A divided Supreme Court ruled today that the police need a warrant to obtain records from your cell phone company.
The 5-4 decision shifts away from a long list of court rulings that records held by a third party fall outside of 4th Amendment protection. That earlier view reasoned that a person does not have a reasonable expectation of privacy because the records are stored at a company where many people can access the data.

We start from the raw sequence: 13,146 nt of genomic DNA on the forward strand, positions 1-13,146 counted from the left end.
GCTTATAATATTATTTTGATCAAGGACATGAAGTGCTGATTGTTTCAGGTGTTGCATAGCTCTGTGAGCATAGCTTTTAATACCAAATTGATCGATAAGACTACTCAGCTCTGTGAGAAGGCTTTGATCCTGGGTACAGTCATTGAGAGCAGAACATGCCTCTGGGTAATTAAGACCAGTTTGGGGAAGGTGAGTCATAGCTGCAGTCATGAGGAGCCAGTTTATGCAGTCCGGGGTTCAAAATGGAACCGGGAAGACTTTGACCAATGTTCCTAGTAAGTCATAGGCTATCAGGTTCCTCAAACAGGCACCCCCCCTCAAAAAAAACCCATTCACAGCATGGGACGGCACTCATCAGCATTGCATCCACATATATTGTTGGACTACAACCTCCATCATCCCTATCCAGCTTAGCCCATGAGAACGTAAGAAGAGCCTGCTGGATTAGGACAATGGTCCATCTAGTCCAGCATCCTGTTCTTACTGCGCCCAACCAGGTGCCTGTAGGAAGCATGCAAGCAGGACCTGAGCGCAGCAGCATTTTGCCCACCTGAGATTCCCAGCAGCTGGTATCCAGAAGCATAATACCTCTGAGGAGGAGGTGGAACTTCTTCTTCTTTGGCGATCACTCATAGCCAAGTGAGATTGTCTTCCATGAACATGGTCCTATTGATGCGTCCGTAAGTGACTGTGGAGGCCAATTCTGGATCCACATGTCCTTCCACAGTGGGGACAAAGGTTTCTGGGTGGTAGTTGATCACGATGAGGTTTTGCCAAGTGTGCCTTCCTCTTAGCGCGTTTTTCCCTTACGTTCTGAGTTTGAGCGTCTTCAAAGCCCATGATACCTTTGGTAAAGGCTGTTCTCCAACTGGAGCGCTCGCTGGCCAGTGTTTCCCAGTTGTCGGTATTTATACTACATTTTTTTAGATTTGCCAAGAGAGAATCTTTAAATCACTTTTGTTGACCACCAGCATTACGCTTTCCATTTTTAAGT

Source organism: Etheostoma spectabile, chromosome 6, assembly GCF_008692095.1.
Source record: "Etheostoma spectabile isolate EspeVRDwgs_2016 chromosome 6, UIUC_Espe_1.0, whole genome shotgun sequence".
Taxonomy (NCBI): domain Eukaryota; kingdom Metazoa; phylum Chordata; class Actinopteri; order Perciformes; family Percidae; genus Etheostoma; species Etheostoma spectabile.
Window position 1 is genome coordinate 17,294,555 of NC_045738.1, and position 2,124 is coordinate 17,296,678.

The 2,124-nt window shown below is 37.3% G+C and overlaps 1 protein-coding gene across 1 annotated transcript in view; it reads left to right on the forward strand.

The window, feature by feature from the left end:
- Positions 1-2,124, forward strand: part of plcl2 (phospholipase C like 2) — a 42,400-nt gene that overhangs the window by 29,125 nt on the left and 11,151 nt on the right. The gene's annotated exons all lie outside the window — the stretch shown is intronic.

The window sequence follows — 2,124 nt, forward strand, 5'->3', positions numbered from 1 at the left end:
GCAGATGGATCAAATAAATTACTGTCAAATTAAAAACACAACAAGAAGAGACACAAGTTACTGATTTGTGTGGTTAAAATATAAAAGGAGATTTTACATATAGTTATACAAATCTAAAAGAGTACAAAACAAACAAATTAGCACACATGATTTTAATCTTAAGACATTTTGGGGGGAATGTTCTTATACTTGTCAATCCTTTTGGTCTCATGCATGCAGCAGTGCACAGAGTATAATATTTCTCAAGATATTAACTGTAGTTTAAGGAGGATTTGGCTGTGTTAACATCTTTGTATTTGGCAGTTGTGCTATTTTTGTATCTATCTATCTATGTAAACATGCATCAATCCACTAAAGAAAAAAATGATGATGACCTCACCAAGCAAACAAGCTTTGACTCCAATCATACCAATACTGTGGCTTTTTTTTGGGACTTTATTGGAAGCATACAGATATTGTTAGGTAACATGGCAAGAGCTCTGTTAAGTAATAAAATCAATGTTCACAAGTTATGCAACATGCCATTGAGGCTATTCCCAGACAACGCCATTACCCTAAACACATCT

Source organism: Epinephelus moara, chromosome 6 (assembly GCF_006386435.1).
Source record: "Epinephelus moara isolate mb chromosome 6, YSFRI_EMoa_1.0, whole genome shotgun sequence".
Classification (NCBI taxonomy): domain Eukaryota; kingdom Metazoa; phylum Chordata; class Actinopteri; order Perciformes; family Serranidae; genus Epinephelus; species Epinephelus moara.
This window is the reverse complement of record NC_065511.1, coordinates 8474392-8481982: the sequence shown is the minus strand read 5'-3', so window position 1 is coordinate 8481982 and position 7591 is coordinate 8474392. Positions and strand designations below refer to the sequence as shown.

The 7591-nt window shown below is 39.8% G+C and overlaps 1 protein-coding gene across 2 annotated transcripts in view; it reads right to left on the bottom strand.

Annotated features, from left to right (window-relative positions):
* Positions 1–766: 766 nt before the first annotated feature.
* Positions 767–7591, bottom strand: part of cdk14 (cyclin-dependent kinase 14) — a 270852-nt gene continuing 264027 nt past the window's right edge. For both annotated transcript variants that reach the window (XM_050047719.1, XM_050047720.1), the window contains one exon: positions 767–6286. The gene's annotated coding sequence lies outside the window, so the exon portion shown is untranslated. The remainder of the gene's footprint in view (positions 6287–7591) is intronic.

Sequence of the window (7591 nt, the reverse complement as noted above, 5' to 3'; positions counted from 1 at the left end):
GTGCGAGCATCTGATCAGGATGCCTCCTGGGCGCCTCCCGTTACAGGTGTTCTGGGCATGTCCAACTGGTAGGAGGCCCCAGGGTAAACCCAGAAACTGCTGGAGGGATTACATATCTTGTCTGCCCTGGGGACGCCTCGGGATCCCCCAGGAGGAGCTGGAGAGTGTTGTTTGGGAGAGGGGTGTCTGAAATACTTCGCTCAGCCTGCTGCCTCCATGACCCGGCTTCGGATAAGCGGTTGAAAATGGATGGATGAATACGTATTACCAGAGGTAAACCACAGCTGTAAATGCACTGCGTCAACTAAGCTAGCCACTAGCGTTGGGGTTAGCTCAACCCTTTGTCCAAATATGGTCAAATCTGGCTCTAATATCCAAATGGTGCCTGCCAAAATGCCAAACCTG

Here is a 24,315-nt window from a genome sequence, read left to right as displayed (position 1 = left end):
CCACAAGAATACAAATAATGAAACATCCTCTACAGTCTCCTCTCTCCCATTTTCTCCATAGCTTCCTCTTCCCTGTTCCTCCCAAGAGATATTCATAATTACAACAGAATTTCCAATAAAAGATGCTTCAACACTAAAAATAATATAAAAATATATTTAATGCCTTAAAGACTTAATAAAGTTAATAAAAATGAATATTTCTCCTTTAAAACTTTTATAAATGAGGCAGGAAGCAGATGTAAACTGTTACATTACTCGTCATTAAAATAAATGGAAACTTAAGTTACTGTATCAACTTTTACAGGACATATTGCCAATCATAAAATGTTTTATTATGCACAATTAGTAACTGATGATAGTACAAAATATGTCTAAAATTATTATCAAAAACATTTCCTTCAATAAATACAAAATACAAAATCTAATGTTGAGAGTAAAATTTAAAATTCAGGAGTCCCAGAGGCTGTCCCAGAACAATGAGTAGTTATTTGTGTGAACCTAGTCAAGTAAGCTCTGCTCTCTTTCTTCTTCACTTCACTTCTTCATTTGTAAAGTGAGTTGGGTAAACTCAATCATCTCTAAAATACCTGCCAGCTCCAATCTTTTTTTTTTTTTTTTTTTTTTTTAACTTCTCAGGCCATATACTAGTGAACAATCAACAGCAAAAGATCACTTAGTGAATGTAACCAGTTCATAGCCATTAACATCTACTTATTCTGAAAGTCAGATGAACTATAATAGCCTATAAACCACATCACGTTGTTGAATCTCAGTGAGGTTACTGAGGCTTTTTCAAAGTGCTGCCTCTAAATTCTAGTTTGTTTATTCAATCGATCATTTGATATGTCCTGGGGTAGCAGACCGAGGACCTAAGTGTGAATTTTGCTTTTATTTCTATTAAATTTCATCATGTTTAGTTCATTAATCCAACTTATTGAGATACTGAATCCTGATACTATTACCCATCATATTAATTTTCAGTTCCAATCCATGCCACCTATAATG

The majority opinion stated that cell phone records are different than other records because people have become so reliant on their phones and tend to have them in their possession at all times. This causes cell data to track your every move, which would give police the ability to track you virtually anywhere - without obtaining a warrant. While the court expanded protections for cell phone records, it left open the possibility that police can still obtain the records without a warrant in some situations.
The dissenting opinion did not see a legal justification for a difference between cell phone records and other types of records, such as banking or landline telephone records under the third party doctrine.